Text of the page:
MULTI-TIMBRAL: The capacity of being able
to generate multiple (and different) voices simultaneously,
each controlled on its own MIDI Channel.
MULTITRACK : The capacity of being able to
house (and so record and play back) multiple tracks in a
recording device, such as a sequencer or DAW.
Anything other than multitrack devices are fairly rare
outside of little play sequencers on home digital pianos.
NOTATION PROGRAM : Programs that focus on
presenting music data on a stave, in ‘conventional' notation
form. Almost exclusively, input to such a program (or indeed a
notation feature within in DAW) is via MIDI .
NOTE ON/OFF COMMAND: A Channel Voice
Message indicating when a note is to begin sounding and when
the ‘fingers are taken off the keys.' Depending upon the
envelope of the voice being triggered, a Note Off message may
not necessarily result in the sound actually stopping of
If you are doing a lot of editing, cutting and pasting, it
is important to keep an eye on your Note Off commands (not
normally displayed as a default on most DAW platforms) because
it can be easy to make an edit to a note before its Note Off
message, which can lead to hanging notes and messy sounding
loops, or, on certain platforms, irregular bar lengths being
displayed. Motto: keep an eye on your Note Offs when cutting
OMNI : A word (latin for ‘all') used as a
descriptor for some of the ‘modes' that MIDI devices can
choose to operate in. Omni ON signifies a device will respond
on all MIDI channels. In Omni OFF (poly – Mode 3) a device
only responds to a single, predetermined MIDI channel, and in
Omni OFF (mono – Mode 4) each voice can be assigned to its own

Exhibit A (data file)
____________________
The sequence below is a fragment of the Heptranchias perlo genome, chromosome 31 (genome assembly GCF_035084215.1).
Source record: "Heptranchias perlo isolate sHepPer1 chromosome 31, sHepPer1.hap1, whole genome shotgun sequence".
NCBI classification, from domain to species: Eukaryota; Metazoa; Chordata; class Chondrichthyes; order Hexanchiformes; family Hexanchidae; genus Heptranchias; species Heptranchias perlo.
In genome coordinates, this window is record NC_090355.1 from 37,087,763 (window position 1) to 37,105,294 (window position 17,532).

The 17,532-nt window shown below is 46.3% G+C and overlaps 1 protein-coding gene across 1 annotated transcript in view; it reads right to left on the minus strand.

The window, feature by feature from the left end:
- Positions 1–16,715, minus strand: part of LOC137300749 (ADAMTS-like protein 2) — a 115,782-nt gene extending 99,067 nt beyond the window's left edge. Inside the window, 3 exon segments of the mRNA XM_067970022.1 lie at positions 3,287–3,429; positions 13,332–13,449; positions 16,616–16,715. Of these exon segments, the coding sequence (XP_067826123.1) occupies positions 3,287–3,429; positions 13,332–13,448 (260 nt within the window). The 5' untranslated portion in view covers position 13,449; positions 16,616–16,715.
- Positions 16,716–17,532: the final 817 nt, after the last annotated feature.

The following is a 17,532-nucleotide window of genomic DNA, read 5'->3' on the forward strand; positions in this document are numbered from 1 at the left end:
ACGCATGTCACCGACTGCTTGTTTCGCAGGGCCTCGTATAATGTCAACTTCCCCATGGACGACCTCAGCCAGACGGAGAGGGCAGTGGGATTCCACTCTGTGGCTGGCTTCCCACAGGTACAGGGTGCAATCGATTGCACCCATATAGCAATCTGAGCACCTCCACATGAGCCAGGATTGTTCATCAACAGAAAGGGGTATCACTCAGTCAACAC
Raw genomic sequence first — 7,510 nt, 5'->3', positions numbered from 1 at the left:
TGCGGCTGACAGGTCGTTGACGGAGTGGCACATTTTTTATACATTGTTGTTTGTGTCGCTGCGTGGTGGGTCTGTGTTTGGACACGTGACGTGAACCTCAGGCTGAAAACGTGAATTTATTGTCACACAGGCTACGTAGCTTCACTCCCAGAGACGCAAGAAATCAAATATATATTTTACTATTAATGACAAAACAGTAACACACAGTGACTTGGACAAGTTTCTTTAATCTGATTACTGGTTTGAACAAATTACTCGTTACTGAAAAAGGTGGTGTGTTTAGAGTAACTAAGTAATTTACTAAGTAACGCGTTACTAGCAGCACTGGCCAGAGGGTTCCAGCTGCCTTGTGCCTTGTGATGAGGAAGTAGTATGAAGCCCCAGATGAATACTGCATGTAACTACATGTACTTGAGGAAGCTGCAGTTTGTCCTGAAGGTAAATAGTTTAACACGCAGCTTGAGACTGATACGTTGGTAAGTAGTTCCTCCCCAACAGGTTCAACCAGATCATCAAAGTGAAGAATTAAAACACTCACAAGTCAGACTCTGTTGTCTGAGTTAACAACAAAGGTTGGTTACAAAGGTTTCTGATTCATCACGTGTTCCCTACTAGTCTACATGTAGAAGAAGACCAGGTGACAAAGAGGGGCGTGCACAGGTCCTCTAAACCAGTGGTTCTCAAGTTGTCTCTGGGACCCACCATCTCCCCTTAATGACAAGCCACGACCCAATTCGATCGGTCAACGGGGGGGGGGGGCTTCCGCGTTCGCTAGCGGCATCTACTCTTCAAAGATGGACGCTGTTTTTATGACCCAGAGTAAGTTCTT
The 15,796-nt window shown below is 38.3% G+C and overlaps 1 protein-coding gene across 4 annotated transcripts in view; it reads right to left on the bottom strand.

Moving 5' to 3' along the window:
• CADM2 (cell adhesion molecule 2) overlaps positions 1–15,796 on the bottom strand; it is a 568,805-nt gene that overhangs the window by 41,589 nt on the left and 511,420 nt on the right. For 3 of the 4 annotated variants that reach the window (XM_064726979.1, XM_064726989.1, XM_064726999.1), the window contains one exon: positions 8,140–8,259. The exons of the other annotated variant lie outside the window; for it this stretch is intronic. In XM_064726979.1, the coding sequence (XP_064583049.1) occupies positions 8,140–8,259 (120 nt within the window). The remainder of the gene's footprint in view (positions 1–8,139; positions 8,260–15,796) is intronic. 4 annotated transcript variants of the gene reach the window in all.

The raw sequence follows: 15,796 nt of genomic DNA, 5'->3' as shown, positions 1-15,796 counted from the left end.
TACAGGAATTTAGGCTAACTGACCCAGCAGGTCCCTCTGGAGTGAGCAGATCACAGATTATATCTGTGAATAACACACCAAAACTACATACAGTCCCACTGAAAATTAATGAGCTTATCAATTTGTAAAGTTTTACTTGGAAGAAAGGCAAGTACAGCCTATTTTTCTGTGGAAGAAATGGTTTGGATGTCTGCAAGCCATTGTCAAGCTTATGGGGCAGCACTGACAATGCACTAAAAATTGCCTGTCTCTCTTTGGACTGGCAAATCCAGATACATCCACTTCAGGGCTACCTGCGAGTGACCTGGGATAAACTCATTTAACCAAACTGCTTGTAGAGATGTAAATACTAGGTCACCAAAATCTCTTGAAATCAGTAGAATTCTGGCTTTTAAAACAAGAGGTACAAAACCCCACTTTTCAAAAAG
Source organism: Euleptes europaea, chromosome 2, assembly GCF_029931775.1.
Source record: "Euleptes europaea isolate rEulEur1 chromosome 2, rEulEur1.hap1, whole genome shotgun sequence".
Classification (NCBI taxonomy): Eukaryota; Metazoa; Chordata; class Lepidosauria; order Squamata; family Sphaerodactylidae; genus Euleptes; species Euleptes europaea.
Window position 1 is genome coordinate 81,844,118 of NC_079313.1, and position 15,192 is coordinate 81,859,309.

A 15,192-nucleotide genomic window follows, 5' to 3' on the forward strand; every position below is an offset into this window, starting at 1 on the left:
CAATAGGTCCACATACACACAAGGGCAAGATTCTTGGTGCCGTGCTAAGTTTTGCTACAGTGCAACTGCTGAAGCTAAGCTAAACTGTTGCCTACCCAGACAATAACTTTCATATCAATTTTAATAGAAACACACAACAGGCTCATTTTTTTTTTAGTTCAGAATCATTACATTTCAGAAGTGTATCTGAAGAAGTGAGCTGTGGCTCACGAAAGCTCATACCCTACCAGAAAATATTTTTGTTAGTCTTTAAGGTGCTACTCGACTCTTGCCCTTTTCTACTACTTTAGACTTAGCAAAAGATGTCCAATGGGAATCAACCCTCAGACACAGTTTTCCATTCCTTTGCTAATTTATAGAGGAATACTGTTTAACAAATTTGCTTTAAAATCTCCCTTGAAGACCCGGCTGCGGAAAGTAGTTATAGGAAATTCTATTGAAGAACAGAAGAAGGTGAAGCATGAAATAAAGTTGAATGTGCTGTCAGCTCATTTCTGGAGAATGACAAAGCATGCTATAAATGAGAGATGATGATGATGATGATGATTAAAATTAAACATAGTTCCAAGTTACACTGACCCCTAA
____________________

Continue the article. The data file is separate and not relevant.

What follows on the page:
OSCILLATOR : The circuitry that generates
the kernel of a synthesizer sound. In the early days
oscillators generated a fairly basic of sound types (sawtooth,
square, pulse etc). In modern synth engines oscillators can be
driven by a myriad waveforms and samples.
PAN: A term derived from "panorama,"
referring to a parameter that specifies the location of a
sound within the stereo field. Normally if a sound that is
originally stereo is assigned to two monaural channels, the
pan controls of the two channels are set to far left and far
right so that the sound can be monitored in its original
PARAMETRIC EQUALIZER : An EQ (set of tone
controls) that offers variable control over a range of
frequency bands, each with a cut or boost control.
These frequency bands normally work in parallel, and allow
the user to pinpoint a frequency that requires attention by
sweeping the frequency (turn up the boost to max and then
adjust the frequency control in the general area of what you
need until the troublesome frequency really jumps out) and
then making the necessary adjustment.
PARAMETERS : Individually controllable
elements of a device or instrument. Filter cutoff is a
parameter. So too is envelope attack, or feedback level on a
PATCH: A throwback to the days of modular
synthesizers when different modules and parameters within them
could be connected using (physical) patch cords. The final
sound that resulted from frequently multiple patching,
eventually came to known as a ‘patch.' Fast forward to modern
synthesizers and the word is now used to describe any single
and identifyable ‘sound' as in a brass ‘patch', a piano
PITCH WHEEL : A wheel type device,
normally found to the left of a synthesizer keyboard, used to
manipulate the pitch of a played note or notes.
PITCH BEND : A Channel Voice Message or
activity or message, generally initiated by a pitch wheel